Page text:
Is AFC North Balance of Power About to Shift Away From Ravens?
The "Good Morning Football" crew debated whether the winner of Sunday's AFC North game in Pittsburgh between the Steelers and Cleveland Browns will seize control of the division away from the two-time defending AFC North champion Ravens.
Pittsburgh (4-0) enters the contest a half-game ahead of the Ravens (4-1) and Cleveland (4-1).
The GMFB crew varied in their opinions.
Kyle Brandt believes the power is already shifting to the Steelers.
"I think when this is all over, they will be standing on top of this thing," Brandt said. "I think Pittsburgh is slowly gaining confidence, slowly putting their best ball together. Huge showdown with Baltimore [in Week 8], but I think Pittsburgh will be standing on top at the end."
As for the Browns, Brandt and Peter Schrager pointed out that they've looked like an entirely different team than the one that was dismantled by the Ravens in Week 1.
"Every week we're going to put the Browns on the crucible and say, 'Is this the week the Browns are for real?'" Schrager said. "Just don't wake up in December and the Browns are 11-3 and we're like, 'Are the Browns for real?' Let's appreciate what the Browns are doing. … Absolutely, if they take care of business in Pittsburgh, they're in this conversation."
In the conversation? Sure. Except for Cleveland's 38-6 loss to the Ravens, the Browns clearly have looked significantly better than the team that went 6-10 last year. But as far as the Steelers or Browns leapfrogging the Ravens as the team to beat in the division? Not so fast, said Nate Burleson.
"Until we end the season and we're talking about the AFC North champions, I'm not going to sit here in Week 5 and say there's going to be a shift in power and I'm going to crown the Pittsburgh Steelers or the Cleveland Browns," Burleson said. "This division will go down to the wire. So I feel like regardless of what happens in this game, I'm still looking at the Ravens as the team to beat in the AFC North."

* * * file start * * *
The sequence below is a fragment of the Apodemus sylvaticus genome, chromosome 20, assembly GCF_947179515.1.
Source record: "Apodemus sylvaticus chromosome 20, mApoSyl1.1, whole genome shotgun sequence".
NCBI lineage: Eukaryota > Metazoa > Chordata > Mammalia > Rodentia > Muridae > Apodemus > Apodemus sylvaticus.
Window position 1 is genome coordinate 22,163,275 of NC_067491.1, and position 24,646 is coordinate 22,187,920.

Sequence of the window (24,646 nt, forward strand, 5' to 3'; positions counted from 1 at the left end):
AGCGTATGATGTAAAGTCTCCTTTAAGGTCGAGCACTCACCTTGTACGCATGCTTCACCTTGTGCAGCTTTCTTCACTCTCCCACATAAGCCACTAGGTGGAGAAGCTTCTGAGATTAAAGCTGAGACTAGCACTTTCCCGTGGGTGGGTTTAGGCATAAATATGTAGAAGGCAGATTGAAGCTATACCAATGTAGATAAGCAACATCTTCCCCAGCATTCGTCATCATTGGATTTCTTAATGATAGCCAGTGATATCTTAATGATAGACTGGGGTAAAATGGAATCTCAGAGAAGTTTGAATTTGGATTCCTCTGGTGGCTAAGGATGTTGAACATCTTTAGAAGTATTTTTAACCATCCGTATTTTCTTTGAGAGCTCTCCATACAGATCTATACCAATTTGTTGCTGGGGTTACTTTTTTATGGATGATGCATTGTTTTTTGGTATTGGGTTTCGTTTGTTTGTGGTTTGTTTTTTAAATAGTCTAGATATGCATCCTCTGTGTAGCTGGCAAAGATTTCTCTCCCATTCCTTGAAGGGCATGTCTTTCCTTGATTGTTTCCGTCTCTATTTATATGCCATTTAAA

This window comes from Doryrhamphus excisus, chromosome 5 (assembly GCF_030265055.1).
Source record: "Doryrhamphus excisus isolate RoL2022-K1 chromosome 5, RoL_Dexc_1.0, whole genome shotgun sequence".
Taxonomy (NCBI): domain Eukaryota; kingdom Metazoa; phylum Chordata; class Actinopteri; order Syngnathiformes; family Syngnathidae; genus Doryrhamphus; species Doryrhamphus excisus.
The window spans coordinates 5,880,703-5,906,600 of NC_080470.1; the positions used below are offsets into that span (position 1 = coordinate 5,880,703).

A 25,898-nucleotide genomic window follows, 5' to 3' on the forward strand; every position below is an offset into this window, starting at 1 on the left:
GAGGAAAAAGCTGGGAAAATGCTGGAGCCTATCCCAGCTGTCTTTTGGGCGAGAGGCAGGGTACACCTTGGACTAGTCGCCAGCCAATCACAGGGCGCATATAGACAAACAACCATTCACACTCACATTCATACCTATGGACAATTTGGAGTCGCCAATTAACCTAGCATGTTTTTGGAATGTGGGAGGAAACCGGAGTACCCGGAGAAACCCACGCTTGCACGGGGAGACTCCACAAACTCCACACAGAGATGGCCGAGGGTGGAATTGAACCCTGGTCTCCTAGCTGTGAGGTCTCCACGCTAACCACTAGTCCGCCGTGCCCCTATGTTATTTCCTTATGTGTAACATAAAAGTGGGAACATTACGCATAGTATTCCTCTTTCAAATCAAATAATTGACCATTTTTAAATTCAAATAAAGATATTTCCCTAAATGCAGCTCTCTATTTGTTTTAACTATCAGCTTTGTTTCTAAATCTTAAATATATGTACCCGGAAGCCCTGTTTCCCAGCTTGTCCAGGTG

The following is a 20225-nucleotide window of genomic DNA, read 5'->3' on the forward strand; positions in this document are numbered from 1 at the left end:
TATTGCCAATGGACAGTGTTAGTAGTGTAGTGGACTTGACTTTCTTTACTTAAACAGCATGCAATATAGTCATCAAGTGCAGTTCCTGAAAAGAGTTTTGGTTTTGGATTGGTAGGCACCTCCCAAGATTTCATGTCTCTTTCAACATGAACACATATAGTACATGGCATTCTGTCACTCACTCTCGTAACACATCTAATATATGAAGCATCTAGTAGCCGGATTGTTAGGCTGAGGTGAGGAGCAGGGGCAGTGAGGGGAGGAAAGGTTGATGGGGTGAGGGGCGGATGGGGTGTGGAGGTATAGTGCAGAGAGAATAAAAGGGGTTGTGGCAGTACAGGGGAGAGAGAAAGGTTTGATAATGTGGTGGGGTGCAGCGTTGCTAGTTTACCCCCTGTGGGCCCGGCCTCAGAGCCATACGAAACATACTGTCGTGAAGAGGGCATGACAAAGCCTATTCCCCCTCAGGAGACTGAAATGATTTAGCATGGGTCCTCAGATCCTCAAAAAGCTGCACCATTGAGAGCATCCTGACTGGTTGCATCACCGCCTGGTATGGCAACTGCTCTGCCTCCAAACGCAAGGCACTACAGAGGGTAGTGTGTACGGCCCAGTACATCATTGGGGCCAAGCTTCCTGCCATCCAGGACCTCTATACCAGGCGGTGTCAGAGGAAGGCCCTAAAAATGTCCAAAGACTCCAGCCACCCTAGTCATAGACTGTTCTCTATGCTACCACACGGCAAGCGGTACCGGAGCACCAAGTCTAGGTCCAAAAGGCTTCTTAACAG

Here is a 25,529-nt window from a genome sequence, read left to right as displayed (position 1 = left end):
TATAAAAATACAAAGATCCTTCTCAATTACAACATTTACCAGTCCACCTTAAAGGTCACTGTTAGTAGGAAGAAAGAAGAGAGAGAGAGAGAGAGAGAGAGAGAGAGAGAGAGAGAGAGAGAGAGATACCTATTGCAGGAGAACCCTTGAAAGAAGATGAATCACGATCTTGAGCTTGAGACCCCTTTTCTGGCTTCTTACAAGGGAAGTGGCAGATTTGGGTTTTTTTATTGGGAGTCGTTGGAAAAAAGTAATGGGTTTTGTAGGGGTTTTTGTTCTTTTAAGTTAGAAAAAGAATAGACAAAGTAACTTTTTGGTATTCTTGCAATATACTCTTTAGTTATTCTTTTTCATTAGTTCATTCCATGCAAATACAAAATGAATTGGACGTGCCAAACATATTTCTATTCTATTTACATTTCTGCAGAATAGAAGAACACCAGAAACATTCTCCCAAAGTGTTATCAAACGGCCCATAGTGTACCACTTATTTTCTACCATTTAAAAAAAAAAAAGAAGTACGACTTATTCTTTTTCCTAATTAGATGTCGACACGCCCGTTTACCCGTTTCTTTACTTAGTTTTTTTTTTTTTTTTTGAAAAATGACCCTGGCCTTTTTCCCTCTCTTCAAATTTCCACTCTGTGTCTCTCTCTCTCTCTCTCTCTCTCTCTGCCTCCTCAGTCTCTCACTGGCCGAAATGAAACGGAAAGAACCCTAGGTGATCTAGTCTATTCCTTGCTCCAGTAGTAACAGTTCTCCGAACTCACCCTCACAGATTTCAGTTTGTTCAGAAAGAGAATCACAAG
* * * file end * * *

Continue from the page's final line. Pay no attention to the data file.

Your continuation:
Kay Adams added that the Ravens and Steelers haven't faced each other yet this season, and "you have to give [the Ravens] the opportunity to lose it before actually taking power away from them."
These types of debates make for interesting television segments (not to mention good bulletin board material for the Ravens), but it's silly to suggest an AFC North game not involving Baltimore will determine who seizes power in the division.
Not to take anything away from a talented Steelers squad, but their four wins have come against teams with a combined record of 2-13-1 and their average margin of victory is 7.8 points, so Burleson's point about not crowning them yet is well taken.
Meanwhile, the Ravens have the largest point differential in the NFL (plus-73, which includes the 14-point loss to the Kansas City Chiefs) and their average margin of victory in their four wins is 21.7 points.
The scary part for the other teams in the division is that the Ravens offense hasn't hit on all cylinders yet.
Should Ravens Trade for Another Tight End Before Deadline?
The play of the Ravens' three tight ends (Mark Andrews, Nick Boyle and Hayden Hurst) last season was one of the reasons the offense was so productive, but trading Hurst in the offseason has created a void.
Baltimore Beatdown's Spencer Schultz said the Ravens should consider trading for another tight end before the Nov. 3 trade deadline.
"In 2019, the Ravens trio of tight ends allowed the Ravens to present defenses with a bevy of different looks from heavy personnel (12, 22, 13), which forced defenses to match with base defense against the best rushing attack in NFL history," Schultz wrote. "This allowed the Ravens to use Hayden Hurst and Mark Andrews to push vertical against linebackers on play action passes from tight alignments, or spread the field with two vertical threat tight ends, using empty backfields. Going empty against base defense also allowed Lamar Jackson to have more space to work with, while defenses had less speed on the field to corral the electric athlete playing quarterback."
One tight end who could be on the block, in Schultz's opinion, will be on the field Sunday when the Ravens travel to Philadelphia to play the Eagles: Zach Ertz.